As a star studded cast gathered to their seats in Moscow for the prestigious World Cup draw on December 1, the realisation of Italy’s failure to qualify had still yet to completely process in the arena.
The Azzurri, along with fellow superpowers Germany and Brazil, are expected to be at every major tournament. It’s a given, and qualification is a minimum requirement. The four-time winners have always been in the reckoning for honours but will have to accept their position on the sidelines this summer. To add insult to injury, there is a real possibility Joachim Low’s men take sole position as Europe’s most successful World Cup nation and move ahead with five triumphs.
The common perception is the 2006 victors blew their hopes of competing in Russia after the damaging 3-0 defeat against Spain at Santiago Bernabeu in September, but anyone who has avidly watched the Azzurri over the last decade will admit the current cycle only had one outcome. As Fabio Cannavaro, the man who lifted the trophy, eloquently put it: “It wasn’t just about one game or a tactical issue. I think this is a defeat that was 10 years in the making and we’ve got to start from scratch.”
The alarm bells have been ringing ever since Fabio Grosso’s decisive penalty in Berlin more than a decade ago. In the two subsequent editions, Italy won one out of six opening stage matches, including a bottom place finish in the tournament defending their crown in a group consisting of minnows New Zealand, Slovakia and Paraguay. The champions were expected to be largely untroubled but this turned in to a sobering experience for Marcello Lippi, who came under intense scrutiny despite his exploits four years previously.
Lippi was loyal and his selection was by and large the men who had secured glory in Germany or experienced hands who could be relied upon. There was a refusal to freshen things up, and to put in to context, Leonardo Bonucci was the youngest member of the travelling party at 23-years-old. There was no succession plan in place for the next generation, instead relying on the old guard that had already reached its peak in 2006. Four years later, and the inevitable drop off in performance resulted in grave embarrassment and Italy have continued to go backwards.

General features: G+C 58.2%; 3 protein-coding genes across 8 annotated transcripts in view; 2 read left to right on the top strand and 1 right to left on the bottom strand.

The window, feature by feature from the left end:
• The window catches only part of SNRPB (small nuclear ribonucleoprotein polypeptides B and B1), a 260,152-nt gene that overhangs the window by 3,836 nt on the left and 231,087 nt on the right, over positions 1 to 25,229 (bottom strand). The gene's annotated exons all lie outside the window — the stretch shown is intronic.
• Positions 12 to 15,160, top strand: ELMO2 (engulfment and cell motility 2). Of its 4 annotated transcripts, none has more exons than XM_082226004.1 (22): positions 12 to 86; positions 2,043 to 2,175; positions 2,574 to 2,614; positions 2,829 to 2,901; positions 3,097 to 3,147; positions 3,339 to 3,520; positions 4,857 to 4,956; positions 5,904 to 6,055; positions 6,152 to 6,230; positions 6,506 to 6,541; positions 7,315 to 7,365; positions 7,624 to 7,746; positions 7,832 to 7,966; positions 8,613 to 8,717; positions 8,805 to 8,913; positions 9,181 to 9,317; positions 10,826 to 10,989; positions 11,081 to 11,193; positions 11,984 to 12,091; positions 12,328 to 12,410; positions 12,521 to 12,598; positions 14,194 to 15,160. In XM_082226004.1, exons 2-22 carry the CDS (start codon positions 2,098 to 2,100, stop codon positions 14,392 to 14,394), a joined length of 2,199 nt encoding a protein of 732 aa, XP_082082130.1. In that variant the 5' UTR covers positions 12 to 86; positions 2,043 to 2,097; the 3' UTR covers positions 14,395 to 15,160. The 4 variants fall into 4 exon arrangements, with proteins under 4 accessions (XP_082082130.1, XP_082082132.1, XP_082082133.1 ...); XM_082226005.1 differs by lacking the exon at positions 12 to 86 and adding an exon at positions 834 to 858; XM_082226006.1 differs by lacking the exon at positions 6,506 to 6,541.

Elsewhere, Die Mannschaft had six stars integrated in to the senior squad after the 2009 European Under-21 Championship and the likes of Manuel Neuer, Sami Khedira and Mesut Ozil are now bona fide stars with nearly a decade of international experience each and winners of football’s ultimate prize.
Domestically, the national side has not been helped, and Inter are the most negligible. The Nerazzurri seldom have more than one Italian in the starting line-up. Champions Juventus, who consistently and proudly started with at least half a team of native players have now disregarded this tradition and chances are found wanting at the prominent sides. The platform is no longer there and the fantasy positions, such as the No 10 and striker, are occupied by imports.
Federico Bernardeschi, who forced through a move to bitter rivals Juventus from Fiorentina has spent the campaign warming the bench, lucky to make a cameo appearance here and there. The wide man should be featuring week in, week out and his natural development is suffering as a result. The former Viola starlet is understandably short of confidence and has lost the spark which secured his big transfer.
The division must have a duty of care to their prodigious youngsters and ensure they get valuable game time if sent out on loan. As an example, the Bianconeri-owned Golden Boot winner at the Under-20 World Cup Riccardo Orsolini is currently at Atalanta and has barely featured. The left-footer is unique in the Italian game, a genuine out-and-out winger with pace to burn but is another prospect suffering due to lack of minutes.